The iPhone wasn’t the only Apple gadget that got a holiday bump this Christmas. Between Dec. 20 and 27, the company's latest-generation Apple TV saw usage grow 44 percent, according to the latest metrics from analytics and marketing company AppLovin.

Between Christmas Eve and the day after Christmas, usage of the streaming box rose about 36 percent. Since its release in October, the Apple TV has seen over a thousand apps hit its storefront. While streaming apps have mostly populated its top free apps list, games have largely populated the top paid apps category for the set-top box, according to Slide to Play.

Applovin_AppleTVImpressionsGrowth-2 During the week leading into Christmas, Apple TV saw a 44 percent increase in usage. Photo: Applovin

AppLovin’s metrics are based on the number of ads viewed on hundreds of Apple TV apps that use the analytics company’s software development kit.

It’s still early in the life of the latest Apple TV, which went on sale in October. But during the December quarter, Apple is forecast to sell as many as 3 million units of the streaming box, accounting for just under $500 million in sales, or just under 1 percent of Apple's revenue in the period, according to Piper Jaffray analyst Gene Munster.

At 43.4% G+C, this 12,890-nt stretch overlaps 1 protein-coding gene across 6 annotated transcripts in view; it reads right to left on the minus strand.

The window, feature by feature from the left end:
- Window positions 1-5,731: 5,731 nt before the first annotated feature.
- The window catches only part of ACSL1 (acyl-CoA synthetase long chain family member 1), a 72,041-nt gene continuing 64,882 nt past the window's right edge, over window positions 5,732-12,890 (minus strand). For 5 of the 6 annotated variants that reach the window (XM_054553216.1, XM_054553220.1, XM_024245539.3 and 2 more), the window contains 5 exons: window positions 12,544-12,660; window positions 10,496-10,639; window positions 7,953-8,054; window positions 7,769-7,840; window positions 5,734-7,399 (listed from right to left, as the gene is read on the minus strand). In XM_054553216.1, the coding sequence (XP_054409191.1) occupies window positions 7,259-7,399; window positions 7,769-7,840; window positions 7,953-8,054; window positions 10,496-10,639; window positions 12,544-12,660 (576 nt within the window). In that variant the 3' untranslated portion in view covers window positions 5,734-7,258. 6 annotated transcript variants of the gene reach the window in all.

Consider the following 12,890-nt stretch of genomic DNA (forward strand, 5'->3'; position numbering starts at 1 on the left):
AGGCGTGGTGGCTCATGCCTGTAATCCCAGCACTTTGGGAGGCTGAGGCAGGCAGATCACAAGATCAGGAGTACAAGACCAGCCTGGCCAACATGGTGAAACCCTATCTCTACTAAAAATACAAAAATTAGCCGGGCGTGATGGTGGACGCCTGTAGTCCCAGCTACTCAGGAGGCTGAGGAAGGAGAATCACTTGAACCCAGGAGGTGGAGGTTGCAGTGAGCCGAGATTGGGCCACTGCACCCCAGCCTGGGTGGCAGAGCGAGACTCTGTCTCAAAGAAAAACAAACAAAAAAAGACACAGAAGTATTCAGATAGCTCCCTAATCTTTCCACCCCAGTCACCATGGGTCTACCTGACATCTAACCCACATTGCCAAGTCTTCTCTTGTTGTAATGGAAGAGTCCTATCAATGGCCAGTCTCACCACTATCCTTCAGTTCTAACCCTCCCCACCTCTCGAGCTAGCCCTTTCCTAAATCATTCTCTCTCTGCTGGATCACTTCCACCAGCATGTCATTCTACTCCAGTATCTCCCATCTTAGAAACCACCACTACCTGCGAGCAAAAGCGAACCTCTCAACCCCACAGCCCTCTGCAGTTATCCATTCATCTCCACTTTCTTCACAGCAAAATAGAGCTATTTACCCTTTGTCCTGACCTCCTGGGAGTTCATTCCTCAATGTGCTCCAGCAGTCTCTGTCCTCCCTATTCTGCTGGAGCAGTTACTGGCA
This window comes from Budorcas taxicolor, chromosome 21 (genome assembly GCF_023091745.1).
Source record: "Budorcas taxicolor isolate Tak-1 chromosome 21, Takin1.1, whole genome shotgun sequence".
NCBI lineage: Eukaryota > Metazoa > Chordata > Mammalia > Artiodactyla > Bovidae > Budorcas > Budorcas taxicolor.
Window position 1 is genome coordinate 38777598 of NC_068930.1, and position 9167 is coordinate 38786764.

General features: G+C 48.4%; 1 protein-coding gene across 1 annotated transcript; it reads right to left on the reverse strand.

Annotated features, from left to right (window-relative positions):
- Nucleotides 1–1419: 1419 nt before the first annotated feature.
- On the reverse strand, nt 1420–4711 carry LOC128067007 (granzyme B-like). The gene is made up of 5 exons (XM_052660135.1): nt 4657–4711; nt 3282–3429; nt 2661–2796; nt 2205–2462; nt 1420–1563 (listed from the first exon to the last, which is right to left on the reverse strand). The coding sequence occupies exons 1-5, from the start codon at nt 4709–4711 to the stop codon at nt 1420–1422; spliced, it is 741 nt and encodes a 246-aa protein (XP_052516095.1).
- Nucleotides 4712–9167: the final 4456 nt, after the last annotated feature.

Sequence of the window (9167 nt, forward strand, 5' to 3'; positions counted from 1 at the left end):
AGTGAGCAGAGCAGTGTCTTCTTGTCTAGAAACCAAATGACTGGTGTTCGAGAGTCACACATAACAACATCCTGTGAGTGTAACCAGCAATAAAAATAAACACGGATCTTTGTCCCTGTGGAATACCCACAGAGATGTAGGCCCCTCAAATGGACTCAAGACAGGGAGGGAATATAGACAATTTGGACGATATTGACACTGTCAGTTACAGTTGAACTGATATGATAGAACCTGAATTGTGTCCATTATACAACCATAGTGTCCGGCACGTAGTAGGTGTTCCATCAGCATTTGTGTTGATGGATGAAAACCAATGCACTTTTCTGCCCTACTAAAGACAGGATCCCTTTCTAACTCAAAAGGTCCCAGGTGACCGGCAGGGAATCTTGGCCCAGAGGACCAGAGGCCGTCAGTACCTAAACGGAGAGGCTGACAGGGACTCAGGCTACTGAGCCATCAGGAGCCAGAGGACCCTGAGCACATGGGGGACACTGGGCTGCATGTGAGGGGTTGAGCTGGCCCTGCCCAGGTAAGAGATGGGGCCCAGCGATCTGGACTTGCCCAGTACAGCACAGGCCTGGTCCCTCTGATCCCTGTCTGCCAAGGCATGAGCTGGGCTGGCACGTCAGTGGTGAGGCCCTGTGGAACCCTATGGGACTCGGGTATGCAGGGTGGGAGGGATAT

It may be a drop in the bucket compared to the iPhone, which accounted for well over half of Apple’s revenue in 2015. But sales of Apple’s smartphone are predicted to slump for the first time next year, according to a research note issued by Morgan Stanley analyst Katy Huberty. Part of the reason for this is a slowing global smartphone market, which is expected to come to a near halt at 1.2 percent growth for 2015, down from 27 percent last year, according to IDC.

To make up for the potential iPhone slowdown, Apple may tap its growing portfolio of services in 2016 to drive revenue. It has already started to get the ball rolling in that area in 2015 with its Apple Pay mobile payment system, iPhone installment plans and the launch of the Apple Music streaming service.

It also tried to do the same with Apple TV through a live television streaming service. But disagreements between Apple and media companies on plans to sell a small package of channels for $30 to $40 a month fell through, according to unnamed sources speaking to Bloomberg.